Prehistoric Green Sahara There is considerable contradiction in models for human habitation and the complex chronology of the wet phases in the Sahara from archaeological evidence (Acheulean tools) and radiocarbon dating, that go back 230 Kya to the Middle Paleolithic. Generally it is thought that around 130 Kya, Pleistocene glaciation caused drought that turned grasslands throughout Africa into desert. The total population of Homo sapiens may have been reduced to a few thousand. Then as ice sheets retreated about 60 Kya, monsoon rains returned to begin a greening and human re-population of the Sahara. This ended when once again a climate shift turned the region back to desert from 22K to 10 Kya. At this time a brief 3 to 5 K year wet period ensued which allowed people from the Nile Valley and Sub Sahara- ancestors of most of the Taureg, Berber, Moors and other Saharan tribes now living there to migrate into the region. Finally, around 5 Kya, drought once again turned the Sahara into the harsh desert environment that we know today. The Tubu (Tebu, Toubou, Teda and Daza) adapted to survive all the episodes of drought and tribal conflict that repeatedly threatened their extinction over the past 30 thousand years.
Lost Tribes of the Green Sahara by Peter Gwin National Geographic Magazine Sept, 2008 - (A summary of original article) On October 13, 2000, photograper Mike Hettwer was accompanying a team of paleontologist searching for dinosaur bones in the Tenere desert in northern Niger, led by Paul Sereno of the University of Chicago. Hettwer headed off by himself toward a trio of small dunes and cresting the first slope, stared in amazement. The dunes were spilling over with bones - but they weren't dinosaurs - they were human. Insinuated among the human bones was a profusion of clay potsherds, beads and stone tools - finely worked arrowheads and axheads. There were also hundreds of animal bones that Sereno recognized as the remains of water-adapted creatures like crocodiles and hippos, then turtle, fish and clams. Sereno realized they were in the Green Sahara. (NatGeo illustration depicts 9,000 ya Kiffian and 6,000 ya Tenerian archaic settlments.)
Notes on Tuareg Historical Ancestry:
History of Garamantes (Garamantes civilization spanned from 900 BC TO 600 AD) According to their oral tradition, the Tuareg are the direct descendants of the Garamantes. According to Herodotus in his famous work The Histories, the Garamantes were a powerful kingdom, and they were the first to introduce the Greeks to the 4 horse chariots. He also claimed The Garamantes lived further inland behind the Nasamones in the land of wild beasts. Pliny the Elder makes a mention of the Nation of Trogolodyta. Romans nominal reason for interacting with this group was for obtaining the precious stone called carbuncle. Pliny must be referring to the Tibesti mountains. In modern times the tribe called the Tubu (Tebu, Tibbu, Toubou, Tebis or Daza) also used to hunt a primitive people called Rock Tibbouu. This may have also been the Ethiopian Troglodyte that Herodotus recorded the Garamantes hunting in four horse chariots. Map of Garamantes Kingdom outside Saharan territories of the Roman empire, 2nd century AD - showing their ancient capital Garama near modern-day Jarma.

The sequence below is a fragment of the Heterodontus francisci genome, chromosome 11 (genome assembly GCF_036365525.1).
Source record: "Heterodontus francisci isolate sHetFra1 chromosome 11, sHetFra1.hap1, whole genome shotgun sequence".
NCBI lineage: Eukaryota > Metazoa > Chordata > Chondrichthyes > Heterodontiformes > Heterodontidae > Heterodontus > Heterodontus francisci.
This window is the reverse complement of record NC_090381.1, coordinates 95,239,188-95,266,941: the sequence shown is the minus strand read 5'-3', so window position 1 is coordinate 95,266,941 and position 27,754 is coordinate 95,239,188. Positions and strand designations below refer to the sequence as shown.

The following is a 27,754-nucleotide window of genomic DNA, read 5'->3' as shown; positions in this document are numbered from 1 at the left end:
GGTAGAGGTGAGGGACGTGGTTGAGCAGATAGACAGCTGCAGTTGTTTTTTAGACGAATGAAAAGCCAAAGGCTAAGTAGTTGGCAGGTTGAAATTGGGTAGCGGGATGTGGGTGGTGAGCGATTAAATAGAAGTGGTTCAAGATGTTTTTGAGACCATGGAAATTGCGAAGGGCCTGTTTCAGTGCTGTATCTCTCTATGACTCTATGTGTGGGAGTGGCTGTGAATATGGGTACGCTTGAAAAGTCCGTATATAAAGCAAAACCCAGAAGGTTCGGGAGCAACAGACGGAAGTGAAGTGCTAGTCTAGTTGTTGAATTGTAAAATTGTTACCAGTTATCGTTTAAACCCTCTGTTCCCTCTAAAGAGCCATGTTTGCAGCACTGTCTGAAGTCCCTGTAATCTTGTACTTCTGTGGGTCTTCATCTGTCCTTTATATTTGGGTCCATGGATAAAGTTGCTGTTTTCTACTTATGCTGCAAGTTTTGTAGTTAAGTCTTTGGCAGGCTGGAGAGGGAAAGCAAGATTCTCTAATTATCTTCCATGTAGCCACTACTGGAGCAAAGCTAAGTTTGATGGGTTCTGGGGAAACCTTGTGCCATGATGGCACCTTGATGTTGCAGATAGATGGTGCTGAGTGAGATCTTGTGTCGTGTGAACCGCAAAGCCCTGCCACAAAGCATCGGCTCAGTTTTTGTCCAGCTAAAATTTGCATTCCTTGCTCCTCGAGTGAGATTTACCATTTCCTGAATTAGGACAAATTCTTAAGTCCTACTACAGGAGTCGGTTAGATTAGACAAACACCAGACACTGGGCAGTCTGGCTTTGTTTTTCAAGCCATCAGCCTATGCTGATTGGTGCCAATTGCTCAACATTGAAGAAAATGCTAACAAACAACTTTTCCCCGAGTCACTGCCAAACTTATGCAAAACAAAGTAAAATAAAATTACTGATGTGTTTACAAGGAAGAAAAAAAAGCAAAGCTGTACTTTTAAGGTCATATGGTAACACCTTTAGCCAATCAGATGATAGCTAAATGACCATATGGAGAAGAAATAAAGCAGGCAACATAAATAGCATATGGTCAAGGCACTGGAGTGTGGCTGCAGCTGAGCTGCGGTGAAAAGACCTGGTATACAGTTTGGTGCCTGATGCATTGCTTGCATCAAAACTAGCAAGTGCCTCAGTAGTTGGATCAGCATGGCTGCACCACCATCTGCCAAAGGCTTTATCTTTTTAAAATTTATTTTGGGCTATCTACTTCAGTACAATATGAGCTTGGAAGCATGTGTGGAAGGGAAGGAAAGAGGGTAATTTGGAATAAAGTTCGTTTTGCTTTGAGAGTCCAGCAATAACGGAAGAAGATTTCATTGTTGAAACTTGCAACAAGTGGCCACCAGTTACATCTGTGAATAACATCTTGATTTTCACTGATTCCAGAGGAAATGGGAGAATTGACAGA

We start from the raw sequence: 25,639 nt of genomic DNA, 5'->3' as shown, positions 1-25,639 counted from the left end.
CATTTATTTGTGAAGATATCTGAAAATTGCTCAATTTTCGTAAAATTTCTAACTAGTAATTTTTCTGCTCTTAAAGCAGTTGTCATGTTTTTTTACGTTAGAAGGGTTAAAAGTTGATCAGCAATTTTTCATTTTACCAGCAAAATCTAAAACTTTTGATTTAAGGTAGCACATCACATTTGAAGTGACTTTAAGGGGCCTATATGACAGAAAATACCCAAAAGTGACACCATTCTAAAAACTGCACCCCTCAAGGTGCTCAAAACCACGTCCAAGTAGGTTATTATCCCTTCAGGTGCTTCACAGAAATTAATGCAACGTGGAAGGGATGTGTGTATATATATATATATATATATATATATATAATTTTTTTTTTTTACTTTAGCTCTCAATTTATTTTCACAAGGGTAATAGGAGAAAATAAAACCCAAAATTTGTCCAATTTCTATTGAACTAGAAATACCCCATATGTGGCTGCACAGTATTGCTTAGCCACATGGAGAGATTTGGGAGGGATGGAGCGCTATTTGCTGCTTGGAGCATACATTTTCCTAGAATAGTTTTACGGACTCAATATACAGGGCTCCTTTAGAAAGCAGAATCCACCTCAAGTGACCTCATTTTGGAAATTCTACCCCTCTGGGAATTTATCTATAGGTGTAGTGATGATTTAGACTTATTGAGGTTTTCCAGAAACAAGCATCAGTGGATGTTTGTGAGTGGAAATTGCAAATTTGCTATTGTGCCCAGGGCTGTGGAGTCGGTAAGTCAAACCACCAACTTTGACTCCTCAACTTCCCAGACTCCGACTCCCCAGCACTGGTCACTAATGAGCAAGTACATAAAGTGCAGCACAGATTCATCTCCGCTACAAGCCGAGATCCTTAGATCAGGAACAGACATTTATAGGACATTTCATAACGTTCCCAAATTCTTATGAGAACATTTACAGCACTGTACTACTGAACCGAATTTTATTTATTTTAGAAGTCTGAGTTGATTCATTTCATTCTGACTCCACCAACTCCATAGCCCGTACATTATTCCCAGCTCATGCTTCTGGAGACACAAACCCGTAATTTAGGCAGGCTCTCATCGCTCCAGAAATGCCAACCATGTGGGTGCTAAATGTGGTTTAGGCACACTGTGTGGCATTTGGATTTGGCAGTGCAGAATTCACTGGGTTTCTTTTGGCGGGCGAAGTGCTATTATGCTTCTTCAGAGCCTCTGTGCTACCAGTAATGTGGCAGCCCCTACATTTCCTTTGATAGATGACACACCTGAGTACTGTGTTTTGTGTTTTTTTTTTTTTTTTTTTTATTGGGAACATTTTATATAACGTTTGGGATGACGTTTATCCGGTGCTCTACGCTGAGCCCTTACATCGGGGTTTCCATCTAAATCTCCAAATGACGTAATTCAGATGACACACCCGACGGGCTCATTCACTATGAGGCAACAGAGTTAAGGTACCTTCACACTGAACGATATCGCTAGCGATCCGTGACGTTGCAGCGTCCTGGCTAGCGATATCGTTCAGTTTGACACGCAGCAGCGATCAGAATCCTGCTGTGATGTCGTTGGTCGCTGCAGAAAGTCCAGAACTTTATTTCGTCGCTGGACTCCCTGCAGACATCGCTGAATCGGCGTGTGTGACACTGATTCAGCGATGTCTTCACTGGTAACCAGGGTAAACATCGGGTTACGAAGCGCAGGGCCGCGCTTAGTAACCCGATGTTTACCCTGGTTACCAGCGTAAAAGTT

The Heritage Library of African Peoples collection of photographic portraits.
Cradle of Mankind A gallery slideshow by Joseph Lawrence (Joey L) shot in Ethiopia's Omo Valley, featuring stunning portraits of members of various tribes that inhabit the area with cultures that are on the verge of extinction, threatened by progress and losing their language and losing their ways of life that they've sustained for thousands of years.
See also a somewhat related story in the Aug, 2015 National Geographic Magazine How Kenya's Lake Turkana, a World Hertage Site dubbed "The Cradle of Humankind" as much of our species evolution over the past 4 million years happened in its environs, is under multiple threats by international oil and agri Interests that may cause its extinction. Last Rites for the Jade Sea Lake Turkana sustains the tribes in Kenya's remote north, but projects upstream threaten its lifeblood. Nat Geo Magazine Aug, 2015 by Neil Shea. It is the world's largest permanent desert lake and has existed in this region for some four million years, expanding and contracting in a volcanic trough along the edge of the Great Rift Valley. Ancient hominins lived along its shores, and early humans hunted, gathered, and fished here as they moved north on their slow migrations out of Africa. But Turkana, like all desert water, is vulnerable. Most of the lake's freshwater - some 90 percent - comes from the Omo River. Now the Ethiopian government's plans for extensive development along the river, including a massive hydroelectric dam and water-hungry sugarcane plantations, threaten to disrupt the Omo's eons-old flow and starve the lake. In the most dire scenarios, Turkana will over the years slowly shrivel and die, turning the local population into refugees from an African dust bowl.